Scientists at Rice University developed a way to turn recycled waste plastic into a hybrid carbon nanomaterial for a multitude of uses.
Researchers expect plastic production to triple by 2050, while plastic waste globally doubled over the past 20 years. Most waste ends up in landfills, incinerated or otherwise mismanaged, they said, citing the Organization for Economic Cooperation and Development.
According to a news release, some estimates suggest that only 5% of the waste is recycled.
Rice graduate student and lead author of a study, Kevin Wyss, and a team found a new way to make the most of this waste. The study, published in Advanced Materials, demonstrated how Wyss and colleagues — in chemist James Tour’s lab —used flash Joule heating to turn plastic into valuable carbon nanotubes and hybrid nanomaterials.
“We were able to make a hybrid carbon nanomaterial that outperformed both graphene and commercially available carbon nanotubes,” Wyss said.
Such nanomaterials offer strength and chemical robustness with low density and lots of surface area. Combined with conductivity and broadband electromagnetic absorption abilities, they offer uses in medical, industrial and electronics applications.
“What was really interesting about our results this time is that we were able to make these carbon nanotubes with bits of graphene attached on the ends,” Wyss said. “You can think of the structure of this new hybrid nanomaterial as similar to bean sprouts or lollipops. These are normally really hard to make, and the fact that we were able to make them out of waste plastic is really special.”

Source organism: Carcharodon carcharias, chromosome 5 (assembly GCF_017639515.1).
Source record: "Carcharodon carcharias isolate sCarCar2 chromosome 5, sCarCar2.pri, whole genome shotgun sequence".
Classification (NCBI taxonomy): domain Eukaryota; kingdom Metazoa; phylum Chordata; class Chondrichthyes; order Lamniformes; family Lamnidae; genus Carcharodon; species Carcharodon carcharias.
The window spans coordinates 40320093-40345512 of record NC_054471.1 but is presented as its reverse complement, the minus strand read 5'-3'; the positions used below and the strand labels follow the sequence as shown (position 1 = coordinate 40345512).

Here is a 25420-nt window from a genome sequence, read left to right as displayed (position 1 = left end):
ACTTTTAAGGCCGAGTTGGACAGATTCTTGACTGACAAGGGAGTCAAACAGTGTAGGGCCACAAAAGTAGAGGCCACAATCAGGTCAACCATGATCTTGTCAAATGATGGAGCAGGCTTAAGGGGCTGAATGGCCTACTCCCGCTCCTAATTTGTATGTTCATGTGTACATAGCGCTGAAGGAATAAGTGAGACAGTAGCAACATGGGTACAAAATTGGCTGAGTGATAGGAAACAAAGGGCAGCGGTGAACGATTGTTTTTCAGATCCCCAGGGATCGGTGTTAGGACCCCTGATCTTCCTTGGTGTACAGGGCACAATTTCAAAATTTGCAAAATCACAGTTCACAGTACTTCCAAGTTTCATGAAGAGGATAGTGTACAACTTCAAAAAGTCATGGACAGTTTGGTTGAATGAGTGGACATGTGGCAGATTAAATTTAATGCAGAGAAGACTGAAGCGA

How the nanomaterial works
According to the researchers, the structure of this nanomaterial enhances its performance.
Wyss compared to to pulling a string of yarn out of a sweater. If you pull a “straight and smooth” string, it can come out quite easily and ruin the weave. With these carbon nanotubes, having masses of graphene attached at the ends makes them harder to remove, strengthening the composite.
“You can also think of it this way: If you get a splinter, it’s easy to take out. But if you get pricked with something that has a curve on the end, like a fishing hook, it’s a lot harder to take out,” Wyss explained.
The researchers “flash” the plastic at temperatures over 3,100 kelvins (about 5,120 degrees Fahrenheit). They grind the material into small pieces, add iron and mix in a different carbon — charcoal, for example — for conductivity.
According to the researchers, flash Joule heating offers “considerably” more energy-efficient benefits compared to existing processes. They say it provides more environmentally friendly benefits compared to existing nanotube production methods, too.
“Recycling plastic costs more than just producing new plastic,” he added. “There’s very little economic incentive to recycle plastic. That’s why we turned to upcycling, or turning low-value waste materials into something with a higher monetary or use value. If we can turn waste plastic into something more valuable, then people can make money off of being responsible in how they deal with discarded plastics.”
“Compared to commercial methods for carbon nanotube production that are being used right now, ours uses about 90% less energy and generates 90%-94% less carbon dioxide,” Wyss said.